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Power Point - May 24, 2005

May 24, 2005


Having then gifts differing according to the grace that is given to us, let us use them; if prophecy, let us prophesy in proportion to our faith; or ministry, let us use it in our ministering; he who teaches, in teaching; he who exhorts, in exhortation…

--Romans 12:6-8


George Pruitt once told a story of a fireman in Oklahoma City who had climbed up a ladder into a burning building to save a baby. He began to make his way back down the ladder with the child in his arms, and it seemed as if the flames were about to overcome him. His mission was on the verge of failing.


When the fire chief saw the fireman struggling, he turned to the other firemen and said, “Cheer him on boys! Cheer him on!” The firemen began to cheer their companion on, and he successfully made his way down the ladder bringing the baby to safety.


So many people need to be cheered on and encouraged in the same way. And it doesn’t just have to come from the church pulpit or choir loft. It comes from the private ministry of believers like you. In fact, there is a motivational gift that some of you may have to encourage and exhort others in their spiritual walk.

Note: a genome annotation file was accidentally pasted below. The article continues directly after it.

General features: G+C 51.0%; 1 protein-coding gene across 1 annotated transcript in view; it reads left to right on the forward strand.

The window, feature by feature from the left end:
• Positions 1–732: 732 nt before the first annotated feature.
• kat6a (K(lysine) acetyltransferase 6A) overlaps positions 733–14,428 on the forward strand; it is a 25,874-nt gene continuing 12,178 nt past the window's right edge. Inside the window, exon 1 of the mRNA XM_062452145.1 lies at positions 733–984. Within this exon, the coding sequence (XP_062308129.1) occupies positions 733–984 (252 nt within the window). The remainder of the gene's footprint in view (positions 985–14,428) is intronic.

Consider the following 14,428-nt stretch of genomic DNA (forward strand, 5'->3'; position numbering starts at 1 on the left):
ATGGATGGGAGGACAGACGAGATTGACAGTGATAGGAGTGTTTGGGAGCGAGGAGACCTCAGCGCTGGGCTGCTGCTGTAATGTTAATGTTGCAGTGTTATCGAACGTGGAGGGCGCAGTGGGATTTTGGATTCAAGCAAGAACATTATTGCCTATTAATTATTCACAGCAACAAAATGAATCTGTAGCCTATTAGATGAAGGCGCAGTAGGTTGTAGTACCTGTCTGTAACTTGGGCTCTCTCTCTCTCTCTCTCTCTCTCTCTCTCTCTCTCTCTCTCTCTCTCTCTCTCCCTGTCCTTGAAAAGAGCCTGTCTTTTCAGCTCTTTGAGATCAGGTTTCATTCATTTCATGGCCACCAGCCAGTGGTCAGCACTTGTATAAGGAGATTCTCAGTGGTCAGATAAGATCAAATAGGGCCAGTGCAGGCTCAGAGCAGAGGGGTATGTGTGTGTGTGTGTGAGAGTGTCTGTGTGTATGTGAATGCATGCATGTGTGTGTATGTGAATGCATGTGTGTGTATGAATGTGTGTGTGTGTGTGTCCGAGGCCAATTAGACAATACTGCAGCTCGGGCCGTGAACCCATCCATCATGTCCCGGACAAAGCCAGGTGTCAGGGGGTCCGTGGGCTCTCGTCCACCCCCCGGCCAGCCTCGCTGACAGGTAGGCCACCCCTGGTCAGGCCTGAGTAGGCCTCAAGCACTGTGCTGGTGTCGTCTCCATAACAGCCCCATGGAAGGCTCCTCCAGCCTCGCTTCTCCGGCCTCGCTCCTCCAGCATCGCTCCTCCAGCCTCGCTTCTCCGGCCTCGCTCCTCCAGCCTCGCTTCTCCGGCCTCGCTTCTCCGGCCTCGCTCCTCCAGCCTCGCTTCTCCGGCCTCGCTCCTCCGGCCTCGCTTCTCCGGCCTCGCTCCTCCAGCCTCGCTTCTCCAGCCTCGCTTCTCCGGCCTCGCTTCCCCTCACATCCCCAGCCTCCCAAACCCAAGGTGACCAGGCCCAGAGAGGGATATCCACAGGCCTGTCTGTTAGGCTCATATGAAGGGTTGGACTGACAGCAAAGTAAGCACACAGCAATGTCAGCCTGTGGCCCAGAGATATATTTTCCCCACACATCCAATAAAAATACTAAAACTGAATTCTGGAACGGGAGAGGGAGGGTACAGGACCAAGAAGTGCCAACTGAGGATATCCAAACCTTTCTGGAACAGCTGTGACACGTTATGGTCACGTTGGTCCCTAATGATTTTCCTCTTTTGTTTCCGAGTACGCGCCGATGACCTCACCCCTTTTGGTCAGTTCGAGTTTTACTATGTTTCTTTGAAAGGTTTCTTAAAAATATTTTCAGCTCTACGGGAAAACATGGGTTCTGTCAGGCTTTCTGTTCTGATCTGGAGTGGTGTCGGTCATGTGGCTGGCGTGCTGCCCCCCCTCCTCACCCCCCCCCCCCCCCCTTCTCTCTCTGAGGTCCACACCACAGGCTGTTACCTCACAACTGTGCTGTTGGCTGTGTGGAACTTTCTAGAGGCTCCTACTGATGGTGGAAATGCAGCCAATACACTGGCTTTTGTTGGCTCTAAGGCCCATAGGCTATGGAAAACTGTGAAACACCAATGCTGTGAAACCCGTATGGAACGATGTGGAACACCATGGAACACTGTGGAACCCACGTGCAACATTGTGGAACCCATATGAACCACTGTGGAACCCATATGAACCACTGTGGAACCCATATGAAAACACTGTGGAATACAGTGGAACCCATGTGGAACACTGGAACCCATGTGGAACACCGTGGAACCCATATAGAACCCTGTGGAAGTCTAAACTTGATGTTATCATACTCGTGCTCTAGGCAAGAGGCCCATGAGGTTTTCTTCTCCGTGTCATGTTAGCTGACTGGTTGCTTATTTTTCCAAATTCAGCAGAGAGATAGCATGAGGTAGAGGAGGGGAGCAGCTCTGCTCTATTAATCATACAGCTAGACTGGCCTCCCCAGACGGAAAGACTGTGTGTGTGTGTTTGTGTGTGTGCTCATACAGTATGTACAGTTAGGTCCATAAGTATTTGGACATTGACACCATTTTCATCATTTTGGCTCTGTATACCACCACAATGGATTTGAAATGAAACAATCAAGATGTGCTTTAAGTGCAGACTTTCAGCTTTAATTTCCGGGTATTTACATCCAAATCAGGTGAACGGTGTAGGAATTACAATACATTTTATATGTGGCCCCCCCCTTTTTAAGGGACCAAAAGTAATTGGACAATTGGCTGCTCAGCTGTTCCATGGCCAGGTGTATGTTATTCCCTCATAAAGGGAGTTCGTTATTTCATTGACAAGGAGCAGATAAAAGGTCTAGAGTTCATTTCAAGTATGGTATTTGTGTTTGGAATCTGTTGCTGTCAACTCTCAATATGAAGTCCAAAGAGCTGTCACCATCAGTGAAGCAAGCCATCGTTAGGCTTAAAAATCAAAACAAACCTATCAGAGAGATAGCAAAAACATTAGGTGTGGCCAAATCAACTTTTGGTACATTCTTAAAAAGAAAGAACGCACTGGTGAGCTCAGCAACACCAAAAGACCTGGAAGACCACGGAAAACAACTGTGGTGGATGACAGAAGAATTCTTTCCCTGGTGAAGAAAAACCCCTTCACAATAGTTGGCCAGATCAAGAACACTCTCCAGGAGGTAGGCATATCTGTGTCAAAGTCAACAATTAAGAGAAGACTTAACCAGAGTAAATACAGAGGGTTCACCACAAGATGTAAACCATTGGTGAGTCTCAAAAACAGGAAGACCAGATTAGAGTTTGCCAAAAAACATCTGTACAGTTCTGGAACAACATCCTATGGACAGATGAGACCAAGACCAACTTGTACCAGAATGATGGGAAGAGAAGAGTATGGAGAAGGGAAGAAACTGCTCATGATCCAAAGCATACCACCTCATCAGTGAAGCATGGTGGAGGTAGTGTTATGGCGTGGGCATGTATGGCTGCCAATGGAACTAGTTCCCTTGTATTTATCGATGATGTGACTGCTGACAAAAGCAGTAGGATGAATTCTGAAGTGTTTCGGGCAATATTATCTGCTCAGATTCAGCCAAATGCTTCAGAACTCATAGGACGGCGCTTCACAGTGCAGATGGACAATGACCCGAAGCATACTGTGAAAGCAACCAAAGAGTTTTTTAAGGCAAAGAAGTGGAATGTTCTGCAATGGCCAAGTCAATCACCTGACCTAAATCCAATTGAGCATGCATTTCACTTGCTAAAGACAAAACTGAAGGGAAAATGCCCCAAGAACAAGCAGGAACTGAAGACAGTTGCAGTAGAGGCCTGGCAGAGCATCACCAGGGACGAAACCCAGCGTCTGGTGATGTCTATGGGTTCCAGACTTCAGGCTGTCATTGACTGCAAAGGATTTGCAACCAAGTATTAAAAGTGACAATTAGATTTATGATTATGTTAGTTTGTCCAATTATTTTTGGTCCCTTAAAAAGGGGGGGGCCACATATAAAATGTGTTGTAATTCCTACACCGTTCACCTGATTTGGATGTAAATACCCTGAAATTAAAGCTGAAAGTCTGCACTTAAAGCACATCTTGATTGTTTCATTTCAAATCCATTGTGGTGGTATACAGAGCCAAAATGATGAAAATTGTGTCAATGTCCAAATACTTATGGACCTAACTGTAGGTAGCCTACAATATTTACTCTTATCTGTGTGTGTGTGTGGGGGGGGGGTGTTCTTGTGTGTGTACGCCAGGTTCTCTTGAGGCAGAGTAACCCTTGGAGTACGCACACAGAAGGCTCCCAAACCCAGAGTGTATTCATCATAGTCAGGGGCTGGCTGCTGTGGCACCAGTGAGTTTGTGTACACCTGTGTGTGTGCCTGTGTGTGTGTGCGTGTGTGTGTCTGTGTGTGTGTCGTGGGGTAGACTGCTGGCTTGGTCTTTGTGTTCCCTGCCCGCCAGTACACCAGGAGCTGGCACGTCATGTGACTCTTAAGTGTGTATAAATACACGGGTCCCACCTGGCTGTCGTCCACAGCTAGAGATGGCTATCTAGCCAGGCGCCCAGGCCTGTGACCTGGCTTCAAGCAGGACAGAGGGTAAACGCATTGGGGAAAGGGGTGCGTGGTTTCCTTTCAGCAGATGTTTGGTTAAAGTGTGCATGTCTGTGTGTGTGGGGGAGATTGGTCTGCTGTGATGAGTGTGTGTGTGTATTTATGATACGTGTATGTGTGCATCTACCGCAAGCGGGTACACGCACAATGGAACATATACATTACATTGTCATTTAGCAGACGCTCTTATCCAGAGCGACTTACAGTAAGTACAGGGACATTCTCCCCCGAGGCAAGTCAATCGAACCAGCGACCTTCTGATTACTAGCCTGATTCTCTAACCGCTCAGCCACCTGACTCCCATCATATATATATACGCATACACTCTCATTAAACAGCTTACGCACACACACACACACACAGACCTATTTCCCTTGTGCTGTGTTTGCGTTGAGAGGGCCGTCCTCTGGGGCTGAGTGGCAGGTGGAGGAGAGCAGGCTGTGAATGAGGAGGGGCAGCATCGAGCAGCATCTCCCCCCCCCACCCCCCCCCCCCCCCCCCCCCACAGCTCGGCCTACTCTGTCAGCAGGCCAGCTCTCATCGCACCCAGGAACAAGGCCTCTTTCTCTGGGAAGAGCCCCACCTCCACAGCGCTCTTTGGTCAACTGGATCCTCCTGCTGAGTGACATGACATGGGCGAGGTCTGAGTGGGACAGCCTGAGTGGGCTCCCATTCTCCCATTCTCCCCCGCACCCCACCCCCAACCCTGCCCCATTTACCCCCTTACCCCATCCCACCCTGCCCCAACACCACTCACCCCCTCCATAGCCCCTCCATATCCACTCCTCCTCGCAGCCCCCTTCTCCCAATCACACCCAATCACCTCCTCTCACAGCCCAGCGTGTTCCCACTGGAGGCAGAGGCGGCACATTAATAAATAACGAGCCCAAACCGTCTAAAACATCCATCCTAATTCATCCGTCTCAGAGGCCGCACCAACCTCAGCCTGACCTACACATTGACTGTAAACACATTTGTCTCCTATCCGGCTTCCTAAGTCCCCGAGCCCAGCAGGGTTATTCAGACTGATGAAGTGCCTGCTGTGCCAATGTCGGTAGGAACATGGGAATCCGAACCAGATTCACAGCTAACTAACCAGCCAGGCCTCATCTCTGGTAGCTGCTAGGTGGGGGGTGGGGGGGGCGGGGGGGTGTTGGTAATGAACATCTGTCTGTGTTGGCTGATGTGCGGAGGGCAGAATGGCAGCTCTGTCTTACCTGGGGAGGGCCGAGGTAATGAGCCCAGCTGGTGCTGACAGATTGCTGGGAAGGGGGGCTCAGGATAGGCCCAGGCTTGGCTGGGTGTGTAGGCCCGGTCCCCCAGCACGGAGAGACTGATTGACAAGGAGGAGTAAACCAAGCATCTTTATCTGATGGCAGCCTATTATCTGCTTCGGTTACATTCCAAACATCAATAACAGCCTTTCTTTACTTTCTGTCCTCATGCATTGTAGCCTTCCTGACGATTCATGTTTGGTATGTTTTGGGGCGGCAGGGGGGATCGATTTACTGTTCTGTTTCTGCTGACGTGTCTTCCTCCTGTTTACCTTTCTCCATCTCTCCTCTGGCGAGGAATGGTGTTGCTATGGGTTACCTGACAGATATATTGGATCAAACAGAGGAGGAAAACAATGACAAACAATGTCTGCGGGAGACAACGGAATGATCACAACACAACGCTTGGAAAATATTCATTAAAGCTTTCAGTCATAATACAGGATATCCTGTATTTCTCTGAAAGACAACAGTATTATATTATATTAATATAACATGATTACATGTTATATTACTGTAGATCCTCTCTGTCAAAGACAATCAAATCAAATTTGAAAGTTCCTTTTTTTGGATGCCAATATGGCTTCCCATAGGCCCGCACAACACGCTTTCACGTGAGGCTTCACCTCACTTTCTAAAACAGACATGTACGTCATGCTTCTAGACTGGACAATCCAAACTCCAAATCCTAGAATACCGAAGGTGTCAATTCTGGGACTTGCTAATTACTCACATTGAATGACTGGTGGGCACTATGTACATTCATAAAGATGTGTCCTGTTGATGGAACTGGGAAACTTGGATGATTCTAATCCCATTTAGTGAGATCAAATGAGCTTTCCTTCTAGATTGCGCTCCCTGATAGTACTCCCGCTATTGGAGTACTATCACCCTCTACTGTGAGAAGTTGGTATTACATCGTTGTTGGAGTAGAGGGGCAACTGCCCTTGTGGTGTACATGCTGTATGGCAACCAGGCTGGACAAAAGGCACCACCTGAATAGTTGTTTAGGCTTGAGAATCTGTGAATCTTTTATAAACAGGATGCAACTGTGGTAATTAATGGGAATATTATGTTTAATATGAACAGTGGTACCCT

If I could give you a working definition of the gift of exhortation, I would suggest that this gift is the supernatural, Spirit-given ability of members to minister through words and actions in comforting, encouraging, challenging, and counseling. The word “exhortation” comes from the Greek word parakaleo. It means “one who is called alongside to help.” In John 14:15, Jesus used this very word to describe the ministry of the Holy Spirit, who is also called “The Helper.”


The Bible also talks of Barnabas in Acts 11, otherwise known as the son of encouragement. He was sent out to Jerusalem to check out the news of many who had turned to the Lord. “When he came and had seen the grace of God, he was glad, and encouraged them all that with purpose of heart they should continue with the Lord” (Acts 11:23).


God has given some of you that special ability to seek out people and offer a hand of fellowship. It was Barnabas who did just this. If you are an exhorter and have this gift, then people are likely to share with you their innermost problems, hurts, and feelings, and they will enjoy your company because you can cheer them up. If you have this gift, people need you to bring about hope, healing, and hospitality.




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